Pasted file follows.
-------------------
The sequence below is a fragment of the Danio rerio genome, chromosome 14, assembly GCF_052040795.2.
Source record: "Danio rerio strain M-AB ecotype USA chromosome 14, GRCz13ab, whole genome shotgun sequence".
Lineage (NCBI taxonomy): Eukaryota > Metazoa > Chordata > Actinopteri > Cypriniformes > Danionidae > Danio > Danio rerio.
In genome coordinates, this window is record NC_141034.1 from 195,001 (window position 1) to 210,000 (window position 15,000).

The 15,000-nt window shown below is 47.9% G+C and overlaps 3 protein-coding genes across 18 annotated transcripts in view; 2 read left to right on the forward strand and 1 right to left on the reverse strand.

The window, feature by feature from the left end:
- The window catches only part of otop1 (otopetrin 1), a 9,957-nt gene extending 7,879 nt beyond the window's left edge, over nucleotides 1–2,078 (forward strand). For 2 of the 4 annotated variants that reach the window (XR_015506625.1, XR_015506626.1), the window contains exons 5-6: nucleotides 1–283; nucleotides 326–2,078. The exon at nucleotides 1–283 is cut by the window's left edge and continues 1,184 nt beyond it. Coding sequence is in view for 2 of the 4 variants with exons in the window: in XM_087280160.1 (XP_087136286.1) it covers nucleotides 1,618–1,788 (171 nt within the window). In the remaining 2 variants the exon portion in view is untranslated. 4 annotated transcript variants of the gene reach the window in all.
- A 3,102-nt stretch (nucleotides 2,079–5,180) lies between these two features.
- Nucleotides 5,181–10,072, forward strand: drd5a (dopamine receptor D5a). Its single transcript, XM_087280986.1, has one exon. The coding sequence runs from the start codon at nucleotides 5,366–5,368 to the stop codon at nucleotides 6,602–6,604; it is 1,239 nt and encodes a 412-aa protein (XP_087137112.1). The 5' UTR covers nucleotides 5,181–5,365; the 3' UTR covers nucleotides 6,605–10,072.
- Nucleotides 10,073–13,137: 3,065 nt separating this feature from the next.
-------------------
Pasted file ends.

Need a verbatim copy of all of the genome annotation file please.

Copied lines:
The sequence below is a fragment of the Danio rerio genome, chromosome 14, assembly GCF_052040795.2.
Source record: "Danio rerio strain M-AB ecotype USA chromosome 14, GRCz13ab, whole genome shotgun sequence".
Lineage (NCBI taxonomy): Eukaryota > Metazoa > Chordata > Actinopteri > Cypriniformes > Danionidae > Danio > Danio rerio.
In genome coordinates, this window is record NC_141034.1 from 195,001 (window position 1) to 210,000 (window position 15,000).

The 15,000-nt window shown below is 47.9% G+C and overlaps 3 protein-coding genes across 18 annotated transcripts in view; 2 read left to right on the forward strand and 1 right to left on the reverse strand.

The window, feature by feature from the left end:
- The window catches only part of otop1 (otopetrin 1), a 9,957-nt gene extending 7,879 nt beyond the window's left edge, over nucleotides 1–2,078 (forward strand). For 2 of the 4 annotated variants that reach the window (XR_015506625.1, XR_015506626.1), the window contains exons 5-6: nucleotides 1–283; nucleotides 326–2,078. The exon at nucleotides 1–283 is cut by the window's left edge and continues 1,184 nt beyond it. Coding sequence is in view for 2 of the 4 variants with exons in the window: in XM_087280160.1 (XP_087136286.1) it covers nucleotides 1,618–1,788 (171 nt within the window). In the remaining 2 variants the exon portion in view is untranslated. 4 annotated transcript variants of the gene reach the window in all.
- A 3,102-nt stretch (nucleotides 2,079–5,180) lies between these two features.
- Nucleotides 5,181–10,072, forward strand: drd5a (dopamine receptor D5a). Its single transcript, XM_087280986.1, has one exon. The coding sequence runs from the start codon at nucleotides 5,366–5,368 to the stop codon at nucleotides 6,602–6,604; it is 1,239 nt and encodes a 412-aa protein (XP_087137112.1). The 5' UTR covers nucleotides 5,181–5,365; the 3' UTR covers nucleotides 6,605–10,072.
- Nucleotides 10,073–13,137: 3,065 nt separating this feature from the next.